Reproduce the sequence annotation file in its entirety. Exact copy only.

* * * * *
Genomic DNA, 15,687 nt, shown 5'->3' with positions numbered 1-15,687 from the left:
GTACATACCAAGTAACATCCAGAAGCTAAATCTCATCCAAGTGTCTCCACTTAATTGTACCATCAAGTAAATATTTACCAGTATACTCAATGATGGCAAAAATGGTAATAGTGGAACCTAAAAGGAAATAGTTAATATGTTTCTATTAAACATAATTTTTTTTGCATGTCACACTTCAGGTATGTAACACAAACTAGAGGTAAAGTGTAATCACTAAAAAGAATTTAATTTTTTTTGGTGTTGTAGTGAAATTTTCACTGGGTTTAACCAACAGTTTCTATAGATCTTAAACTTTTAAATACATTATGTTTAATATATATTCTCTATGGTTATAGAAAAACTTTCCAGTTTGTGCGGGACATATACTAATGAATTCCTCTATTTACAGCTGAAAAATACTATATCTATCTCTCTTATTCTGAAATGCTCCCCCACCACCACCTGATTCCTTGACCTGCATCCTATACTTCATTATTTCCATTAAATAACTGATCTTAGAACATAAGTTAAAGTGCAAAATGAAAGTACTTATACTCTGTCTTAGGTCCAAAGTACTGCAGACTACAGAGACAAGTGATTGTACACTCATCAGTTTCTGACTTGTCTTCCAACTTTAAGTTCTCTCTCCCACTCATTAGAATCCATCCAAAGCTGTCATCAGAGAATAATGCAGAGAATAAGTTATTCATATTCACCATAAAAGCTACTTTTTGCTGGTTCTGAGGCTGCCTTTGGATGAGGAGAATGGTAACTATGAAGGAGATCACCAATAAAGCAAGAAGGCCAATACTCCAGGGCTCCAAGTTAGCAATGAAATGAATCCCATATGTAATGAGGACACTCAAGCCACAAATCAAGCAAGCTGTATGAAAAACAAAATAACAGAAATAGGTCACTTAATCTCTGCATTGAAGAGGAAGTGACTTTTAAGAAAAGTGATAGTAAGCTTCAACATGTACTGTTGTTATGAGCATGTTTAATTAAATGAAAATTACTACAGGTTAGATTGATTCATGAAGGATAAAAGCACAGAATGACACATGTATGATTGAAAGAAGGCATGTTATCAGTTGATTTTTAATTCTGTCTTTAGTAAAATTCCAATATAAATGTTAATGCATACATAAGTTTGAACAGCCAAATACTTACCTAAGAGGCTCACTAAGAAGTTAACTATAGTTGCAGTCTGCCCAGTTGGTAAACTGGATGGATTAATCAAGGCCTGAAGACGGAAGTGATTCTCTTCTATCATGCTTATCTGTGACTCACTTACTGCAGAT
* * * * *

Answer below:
Genomic DNA, 15,687 nt, shown 5'->3' with positions numbered 1-15,687 from the left:
GTACATACCAAGTAACATCCAGAAGCTAAATCTCATCCAAGTGTCTCCACTTAATTGTACCATCAAGTAAATATTTACCAGTATACTCAATGATGGCAAAAATGGTAATAGTGGAACCTAAAAGGAAATAGTTAATATGTTTCTATTAAACATAATTTTTTTTGCATGTCACACTTCAGGTATGTAACACAAACTAGAGGTAAAGTGTAATCACTAAAAAGAATTTAATTTTTTTTGGTGTTGTAGTGAAATTTTCACTGGGTTTAACCAACAGTTTCTATAGATCTTAAACTTTTAAATACATTATGTTTAATATATATTCTCTATGGTTATAGAAAAACTTTCCAGTTTGTGCGGGACATATACTAATGAATTCCTCTATTTACAGCTGAAAAATACTATATCTATCTCTCTTATTCTGAAATGCTCCCCCACCACCACCTGATTCCTTGACCTGCATCCTATACTTCATTATTTCCATTAAATAACTGATCTTAGAACATAAGTTAAAGTGCAAAATGAAAGTACTTATACTCTGTCTTAGGTCCAAAGTACTGCAGACTACAGAGACAAGTGATTGTACACTCATCAGTTTCTGACTTGTCTTCCAACTTTAAGTTCTCTCTCCCACTCATTAGAATCCATCCAAAGCTGTCATCAGAGAATAATGCAGAGAATAAGTTATTCATATTCACCATAAAAGCTACTTTTTGCTGGTTCTGAGGCTGCCTTTGGATGAGGAGAATGGTAACTATGAAGGAGATCACCAATAAAGCAAGAAGGCCAATACTCCAGGGCTCCAAGTTAGCAATGAAATGAATCCCATATGTAATGAGGACACTCAAGCCACAAATCAAGCAAGCTGTATGAAAAACAAAATAACAGAAATAGGTCACTTAATCTCTGCATTGAAGAGGAAGTGACTTTTAAGAAAAGTGATAGTAAGCTTCAACATGTACTGTTGTTATGAGCATGTTTAATTAAATGAAAATTACTACAGGTTAGATTGATTCATGAAGGATAAAAGCACAGAATGACACATGTATGATTGAAAGAAGGCATGTTATCAGTTGATTTTTAATTCTGTCTTTAGTAAAATTCCAATATAAATGTTAATGCATACATAAGTTTGAACAGCCAAATACTTACCTAAGAGGCTCACTAAGAAGTTAACTATAGTTGCAGTCTGCCCAGTTGGTAAACTGGATGGATTAATCAAGGCCTGAAGACGGAAGTGATTCTCTTCTATCATGCTTATCTGTGACTCACTTACTGCAGAT